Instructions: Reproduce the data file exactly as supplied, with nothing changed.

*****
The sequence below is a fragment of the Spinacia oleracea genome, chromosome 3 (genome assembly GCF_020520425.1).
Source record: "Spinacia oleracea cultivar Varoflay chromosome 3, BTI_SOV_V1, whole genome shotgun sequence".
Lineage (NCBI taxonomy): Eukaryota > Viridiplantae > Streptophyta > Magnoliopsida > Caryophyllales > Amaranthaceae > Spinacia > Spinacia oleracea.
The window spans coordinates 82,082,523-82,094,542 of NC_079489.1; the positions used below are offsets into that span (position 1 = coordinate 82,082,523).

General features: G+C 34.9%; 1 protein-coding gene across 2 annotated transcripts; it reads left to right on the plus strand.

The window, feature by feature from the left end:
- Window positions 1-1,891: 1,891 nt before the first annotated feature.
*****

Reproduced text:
The sequence below is a fragment of the Spinacia oleracea genome, chromosome 3 (genome assembly GCF_020520425.1).
Source record: "Spinacia oleracea cultivar Varoflay chromosome 3, BTI_SOV_V1, whole genome shotgun sequence".
Lineage (NCBI taxonomy): Eukaryota > Viridiplantae > Streptophyta > Magnoliopsida > Caryophyllales > Amaranthaceae > Spinacia > Spinacia oleracea.
The window spans coordinates 82,082,523-82,094,542 of NC_079489.1; the positions used below are offsets into that span (position 1 = coordinate 82,082,523).

General features: G+C 34.9%; 1 protein-coding gene across 2 annotated transcripts; it reads left to right on the plus strand.

The window, feature by feature from the left end:
- Window positions 1-1,891: 1,891 nt before the first annotated feature.